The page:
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Paper:

TR19-142 | 23rd October 2019 21:07

Semi-Algebraic Proofs, IPS Lower Bounds and the $\tau$-Conjecture: Can a Natural Number be Negative?

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Abstract:

We introduce the `binary value principle' which is a simple subset-sum instance expressing that a natural number written in binary cannot be negative, relating it to central problems in proof and algebraic complexity. We prove conditional superpolynomial lower bounds on the Ideal Proof System (IPS) refutation size of this instance, based on a well-known hypothesis by Shub and Smale about the hardness of computing factorials, where IPS is the strong algebraic proof system introduced by Grochow and Pitassi (2018). Conversely, we show that short IPS refutations of this instance bridge the gap between sufficiently strong algebraic and semi-algebraic proof systems. Our results extend to full-fledged IPS the paradigm introduced in Forbes et al. (2016), whereby lower bounds against subsystems of IPS were obtained using restricted algebraic circuit lower bounds, and demonstrate that the binary value principle captures the advantage of semi-algebraic over algebraic reasoning, for sufficiently strong systems. Specifically, we show the following:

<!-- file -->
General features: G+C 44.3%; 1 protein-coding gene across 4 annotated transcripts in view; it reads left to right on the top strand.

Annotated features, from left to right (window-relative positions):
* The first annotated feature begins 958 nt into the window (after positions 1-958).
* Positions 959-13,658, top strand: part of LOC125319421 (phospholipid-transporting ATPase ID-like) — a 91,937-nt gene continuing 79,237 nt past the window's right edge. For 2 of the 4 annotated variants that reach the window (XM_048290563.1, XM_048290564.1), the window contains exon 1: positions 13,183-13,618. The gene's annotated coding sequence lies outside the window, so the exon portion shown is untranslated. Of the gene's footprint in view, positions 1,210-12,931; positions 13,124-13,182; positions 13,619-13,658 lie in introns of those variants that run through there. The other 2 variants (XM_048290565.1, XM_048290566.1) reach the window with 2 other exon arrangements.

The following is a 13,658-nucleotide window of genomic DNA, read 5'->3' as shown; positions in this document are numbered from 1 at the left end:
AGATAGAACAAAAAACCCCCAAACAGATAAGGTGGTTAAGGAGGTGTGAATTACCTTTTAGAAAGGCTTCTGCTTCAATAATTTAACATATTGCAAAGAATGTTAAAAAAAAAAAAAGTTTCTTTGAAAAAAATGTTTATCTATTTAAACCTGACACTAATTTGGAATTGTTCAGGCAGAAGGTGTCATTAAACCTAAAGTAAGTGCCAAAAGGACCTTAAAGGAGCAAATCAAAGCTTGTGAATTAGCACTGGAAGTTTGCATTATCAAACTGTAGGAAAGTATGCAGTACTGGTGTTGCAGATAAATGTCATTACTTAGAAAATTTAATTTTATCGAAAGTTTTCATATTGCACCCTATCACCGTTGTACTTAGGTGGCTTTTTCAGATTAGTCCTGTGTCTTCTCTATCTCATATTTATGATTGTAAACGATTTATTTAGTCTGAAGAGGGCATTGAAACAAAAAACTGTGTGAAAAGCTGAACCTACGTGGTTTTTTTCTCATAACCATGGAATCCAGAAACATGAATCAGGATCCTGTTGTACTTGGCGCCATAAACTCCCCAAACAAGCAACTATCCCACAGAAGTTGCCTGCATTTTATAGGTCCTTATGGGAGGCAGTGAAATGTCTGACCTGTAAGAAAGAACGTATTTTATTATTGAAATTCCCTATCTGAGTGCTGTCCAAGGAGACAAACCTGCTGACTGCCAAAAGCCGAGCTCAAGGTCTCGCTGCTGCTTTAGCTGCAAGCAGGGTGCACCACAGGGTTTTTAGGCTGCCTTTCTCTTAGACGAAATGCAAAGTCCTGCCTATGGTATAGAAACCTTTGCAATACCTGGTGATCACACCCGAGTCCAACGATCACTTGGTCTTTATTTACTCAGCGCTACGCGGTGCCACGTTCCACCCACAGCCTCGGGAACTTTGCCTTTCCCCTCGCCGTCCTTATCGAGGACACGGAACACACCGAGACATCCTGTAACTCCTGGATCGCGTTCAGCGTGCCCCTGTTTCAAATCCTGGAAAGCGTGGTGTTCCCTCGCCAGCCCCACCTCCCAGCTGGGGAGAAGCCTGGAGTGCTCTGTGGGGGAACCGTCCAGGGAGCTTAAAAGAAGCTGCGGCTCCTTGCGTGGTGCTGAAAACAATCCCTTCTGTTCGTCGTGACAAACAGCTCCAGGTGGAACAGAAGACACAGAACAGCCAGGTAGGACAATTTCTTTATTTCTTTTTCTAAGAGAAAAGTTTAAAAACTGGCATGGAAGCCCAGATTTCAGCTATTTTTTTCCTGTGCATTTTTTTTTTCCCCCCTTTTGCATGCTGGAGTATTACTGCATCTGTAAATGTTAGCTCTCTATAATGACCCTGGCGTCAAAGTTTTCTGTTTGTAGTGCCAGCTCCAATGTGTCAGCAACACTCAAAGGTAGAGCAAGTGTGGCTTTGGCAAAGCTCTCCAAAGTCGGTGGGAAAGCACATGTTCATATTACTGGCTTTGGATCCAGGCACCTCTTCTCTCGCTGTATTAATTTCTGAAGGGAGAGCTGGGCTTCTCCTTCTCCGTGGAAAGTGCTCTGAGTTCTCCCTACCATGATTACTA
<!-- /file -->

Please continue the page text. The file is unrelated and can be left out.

*Conditional IPS lower bounds:* The Shub-Smale hypothesis (1995) implies a superpolynomial lower bound on the size of IPS refutations of the binary value principle over the rationals defined as the unsatisfiable linear equation $\sum_{i=1}^{n} 2^{i-1}x_i = -1$, for boolean $x_i$'s. Further, the related $\tau$-conjecture (1995) implies a superpolynomial lower bound on the size of IPS refutations of a variant of the binary value principle over the ring of rational functions. No prior conditional lower bounds were known for IPS or for apparently much weaker propositional proof systems such as Frege.

*Algebraic vs. semi-algebraic proofs:* Admitting short refutations of the binary value principle is necessary for any algebraic proof system to fully simulate any known semi-algebraic proof system, and for strong enough algebraic proof systems it is also sufficient. In particular, we introduce a very strong proof system that simulates all known semi-algebraic proof systems (and most other known concrete propositional proof systems), under the name Cone Proof System (CPS), as a semi-algebraic analogue of the ideal proof system: CPS establishes the unsatisfiability of collections of polynomial equalities and inequalities over the reals, by representing sum-of-squares proofs (and extensions) as algebraic circuits. We prove that IPS is polynomially equivalent to CPS iff IPS admits polynomial-size refutations of the binary value principle (for the language of systems of equations that have no 0/1-solutions), over both $\mathbb{Z}$ and $\mathbb{Q}$.



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